Wednesday, April 13, 2016

The Great Un-Purge, Day 3: Does the ending satisfy most of the expectations of the genre, and defy a few others?

Let’s try to rescue another question from the Tone section, which was cut from the book for space.

On appeal: Does the ending satisfy most of the expectations of the genre, and defy a few others?

Why it was added: This is a good idea. When a story tries to defy all expectations, the audience quickly catches on to the gag, and simply loses all expectations (and engagement) ...but they also check out when a story slavishly checks off every box. They only way to keep their attention is to alternate between the two.

How do the checklist movies answer this question?
  • Alien: Yes, it fulfills all except one: the male leader dies and a subordinate woman survives and becomes the sole survivor.
  • An Education: Satisfies almost all. She doesn’t realize the boring boy is right for her, but that’s not universal in these movies.
  • The Babadook: The monster is both defeated and not, but nobody dies.
  • Blazing Saddles: It works as a straightforward western, a straightforward character comedy, a spoof and a satire.
  • Blue Velvet: Yes, the villain is killed and the girl is got, but we suspect that the hero will never be satisfied now that he’s seen the dark side.
  • The Bourne Identity: Yes, they reshot the ending to add more action, but kept the hero commited to his newfound pacifism.
  • Bridesmaids: Happy wedding, she gets guy, but he doesn’t save the day and the villain is befriended instead of getting comeuppance.
  • Casablanca: Yes, they admit they love each other and kiss…but then he sends her away. They shoot one Nazi…but forgive the other.
  • Donnie Brasco: Yes, the mob has a falling out, which is common, but the feds win, which is uncommon.
  • Do the Right Thing: Comedy and drama come with fewer expectations than other genres, and it meets them all.
  • The Fighter: It satisfies just about all.
  • The Fugitive: Yes, everybody is caught, but none of the bad guys are killed, which is why this movie was nominated for best picture: it rises above the base violent urges that usually fuel these genres.
  • Groundhog Day: He gets the girl and finds happiness, but only through not wanting to have sex with her that night.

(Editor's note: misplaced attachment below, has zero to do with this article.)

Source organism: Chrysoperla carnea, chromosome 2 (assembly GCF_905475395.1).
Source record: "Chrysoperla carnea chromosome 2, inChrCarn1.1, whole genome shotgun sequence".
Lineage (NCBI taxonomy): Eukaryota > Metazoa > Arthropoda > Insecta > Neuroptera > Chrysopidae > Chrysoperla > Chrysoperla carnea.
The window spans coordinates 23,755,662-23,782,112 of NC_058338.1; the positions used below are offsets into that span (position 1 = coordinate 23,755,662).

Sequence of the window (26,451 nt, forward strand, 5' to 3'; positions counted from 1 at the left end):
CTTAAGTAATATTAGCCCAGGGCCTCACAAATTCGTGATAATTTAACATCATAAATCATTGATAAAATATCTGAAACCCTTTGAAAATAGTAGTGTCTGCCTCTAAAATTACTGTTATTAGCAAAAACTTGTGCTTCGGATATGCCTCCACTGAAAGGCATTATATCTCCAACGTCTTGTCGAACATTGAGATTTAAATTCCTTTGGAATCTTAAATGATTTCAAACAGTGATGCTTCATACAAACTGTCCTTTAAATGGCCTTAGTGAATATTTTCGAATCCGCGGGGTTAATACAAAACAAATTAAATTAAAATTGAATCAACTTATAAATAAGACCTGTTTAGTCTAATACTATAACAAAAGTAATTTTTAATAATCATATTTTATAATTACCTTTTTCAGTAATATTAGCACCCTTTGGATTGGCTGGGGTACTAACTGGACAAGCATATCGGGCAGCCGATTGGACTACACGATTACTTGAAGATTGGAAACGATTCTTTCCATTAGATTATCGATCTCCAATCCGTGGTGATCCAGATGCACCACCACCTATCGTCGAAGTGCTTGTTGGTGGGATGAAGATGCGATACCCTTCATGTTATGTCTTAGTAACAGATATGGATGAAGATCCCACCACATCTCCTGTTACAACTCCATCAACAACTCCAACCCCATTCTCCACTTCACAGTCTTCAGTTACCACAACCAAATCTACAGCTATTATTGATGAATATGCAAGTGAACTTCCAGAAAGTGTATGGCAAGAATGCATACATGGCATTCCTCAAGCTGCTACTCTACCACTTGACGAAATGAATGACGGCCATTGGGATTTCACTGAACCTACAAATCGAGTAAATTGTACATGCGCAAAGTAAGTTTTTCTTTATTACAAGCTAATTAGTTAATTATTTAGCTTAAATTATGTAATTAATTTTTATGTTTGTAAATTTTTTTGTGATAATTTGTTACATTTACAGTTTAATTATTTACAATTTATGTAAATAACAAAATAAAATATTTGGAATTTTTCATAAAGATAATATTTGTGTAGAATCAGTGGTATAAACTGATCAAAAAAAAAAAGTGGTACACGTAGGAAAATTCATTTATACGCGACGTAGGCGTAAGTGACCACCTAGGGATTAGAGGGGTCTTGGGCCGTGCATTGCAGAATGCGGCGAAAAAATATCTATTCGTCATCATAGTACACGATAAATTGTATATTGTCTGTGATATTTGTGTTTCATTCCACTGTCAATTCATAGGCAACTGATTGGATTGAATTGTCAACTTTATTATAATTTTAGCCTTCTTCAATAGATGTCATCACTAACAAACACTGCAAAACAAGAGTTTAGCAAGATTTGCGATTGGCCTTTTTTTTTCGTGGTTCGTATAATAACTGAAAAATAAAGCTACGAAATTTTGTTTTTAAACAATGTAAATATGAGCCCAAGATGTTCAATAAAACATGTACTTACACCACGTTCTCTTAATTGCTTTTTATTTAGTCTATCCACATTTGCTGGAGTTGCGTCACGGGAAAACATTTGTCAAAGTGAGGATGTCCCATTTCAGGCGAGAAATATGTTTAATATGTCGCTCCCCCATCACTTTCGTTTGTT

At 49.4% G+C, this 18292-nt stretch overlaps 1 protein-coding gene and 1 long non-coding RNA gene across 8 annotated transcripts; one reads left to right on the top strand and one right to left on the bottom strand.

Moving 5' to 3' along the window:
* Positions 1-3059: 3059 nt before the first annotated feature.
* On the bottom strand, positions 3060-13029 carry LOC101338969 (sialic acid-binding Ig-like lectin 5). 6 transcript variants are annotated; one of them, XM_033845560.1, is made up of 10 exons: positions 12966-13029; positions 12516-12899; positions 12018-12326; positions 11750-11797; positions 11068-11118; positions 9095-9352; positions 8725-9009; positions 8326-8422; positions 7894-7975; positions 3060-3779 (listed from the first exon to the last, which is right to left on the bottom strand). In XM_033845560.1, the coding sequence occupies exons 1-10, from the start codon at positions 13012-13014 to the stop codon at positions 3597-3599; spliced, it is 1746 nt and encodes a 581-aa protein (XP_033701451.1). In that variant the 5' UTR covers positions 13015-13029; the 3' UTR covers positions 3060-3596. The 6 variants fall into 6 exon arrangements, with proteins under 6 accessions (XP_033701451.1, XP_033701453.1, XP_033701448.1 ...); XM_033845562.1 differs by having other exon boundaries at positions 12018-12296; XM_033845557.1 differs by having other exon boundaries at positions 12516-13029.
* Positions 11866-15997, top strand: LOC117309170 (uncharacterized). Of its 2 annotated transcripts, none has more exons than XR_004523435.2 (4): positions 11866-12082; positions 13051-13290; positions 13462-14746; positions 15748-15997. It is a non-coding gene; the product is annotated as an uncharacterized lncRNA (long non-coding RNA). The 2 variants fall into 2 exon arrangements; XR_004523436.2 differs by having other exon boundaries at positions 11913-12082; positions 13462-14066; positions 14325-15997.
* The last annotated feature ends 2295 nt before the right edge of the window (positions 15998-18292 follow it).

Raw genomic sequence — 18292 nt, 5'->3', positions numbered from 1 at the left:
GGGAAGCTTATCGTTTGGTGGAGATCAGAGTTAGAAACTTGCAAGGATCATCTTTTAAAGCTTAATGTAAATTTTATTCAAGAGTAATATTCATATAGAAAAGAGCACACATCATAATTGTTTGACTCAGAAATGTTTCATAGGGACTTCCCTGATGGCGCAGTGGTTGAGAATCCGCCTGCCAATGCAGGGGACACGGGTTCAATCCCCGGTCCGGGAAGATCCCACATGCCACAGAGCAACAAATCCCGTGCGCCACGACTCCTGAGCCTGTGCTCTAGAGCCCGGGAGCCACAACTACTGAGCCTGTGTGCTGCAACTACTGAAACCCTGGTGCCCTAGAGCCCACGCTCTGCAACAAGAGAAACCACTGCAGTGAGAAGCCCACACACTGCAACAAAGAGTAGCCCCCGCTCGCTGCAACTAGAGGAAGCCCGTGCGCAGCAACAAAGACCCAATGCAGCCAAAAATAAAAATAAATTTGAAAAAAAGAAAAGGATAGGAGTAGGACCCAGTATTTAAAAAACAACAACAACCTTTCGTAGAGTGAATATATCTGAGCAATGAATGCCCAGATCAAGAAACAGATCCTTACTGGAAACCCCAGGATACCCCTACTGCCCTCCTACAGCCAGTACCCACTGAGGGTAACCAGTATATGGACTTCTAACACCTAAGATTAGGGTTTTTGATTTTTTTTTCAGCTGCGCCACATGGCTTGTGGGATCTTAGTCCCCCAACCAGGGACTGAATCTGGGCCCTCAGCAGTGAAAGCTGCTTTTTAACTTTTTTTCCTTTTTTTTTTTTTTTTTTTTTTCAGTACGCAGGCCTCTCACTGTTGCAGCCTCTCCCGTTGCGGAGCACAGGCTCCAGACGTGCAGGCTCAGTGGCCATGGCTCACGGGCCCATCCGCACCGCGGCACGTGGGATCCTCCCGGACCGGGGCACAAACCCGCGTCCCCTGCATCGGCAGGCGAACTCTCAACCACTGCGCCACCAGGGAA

• How to Train Your Dragon: They win the big battle but they also make peace. Hiccup wins but he also loses his foot.
  • In a Lonely Place: No, it doesn’t satisfy any of them, but that’s the point: this is a feminist film (albeit much less so than the book) that wants us to be aware of and worried about our urges to see violent pay-offs. It works brilliantly.
  • Iron Man: Villain is defeated, girl is lost (which is common for this genre), but secret identity is rejected, which is shockingly new.
  • Raising Arizona: They get an unlikely happy ending (getting forgiven for the crime), but not as happy as it could have been (if they had gotten to keep the kid)
  • Rushmore: All are satisfied.
  • The Shining: It satisfies them all: the black guy is killed, the ax murderer is killed by the innocents who live, there is a brief implication at the end that events may re-occur, etc. Nevertheless, many genre-fans are not satisfied with this movie, because of the reluctance to commit to the supernatural element.
  • Sideways: He ends up with the girl, but he doesn’t have to change in order to do it.
  • Silence of the Lambs: Bill is caught, but Lecter gets away.
  • Star Wars: The hero, the rogue and the mentor are all fairly traditional, but the princess is kick-ass, which defied expectations at the time.
  • Sunset Boulevard: Yes, our hard-boiled narrator is killed and the murderer is arrested, but it’s all oddly funny.
Deliberations: Some of those answers are a little contorted. This is a valuable concept, but it’s vague enough that it’s hard to answer. These answers sort of overlap with the Urges question, which we’ve moved to “Concept”, so it’s somewhat redundant.

The verdict: I guess it can go. In the book, every chapter has a “Misconceptions” section, so maybe this point can be moved there, possibly under “Concept”, or maybe under “Structure”?

1 comment:

Brian Malbon said...

Concept, I think. It's definitely worth a mention, but not necessarily a whole discussion.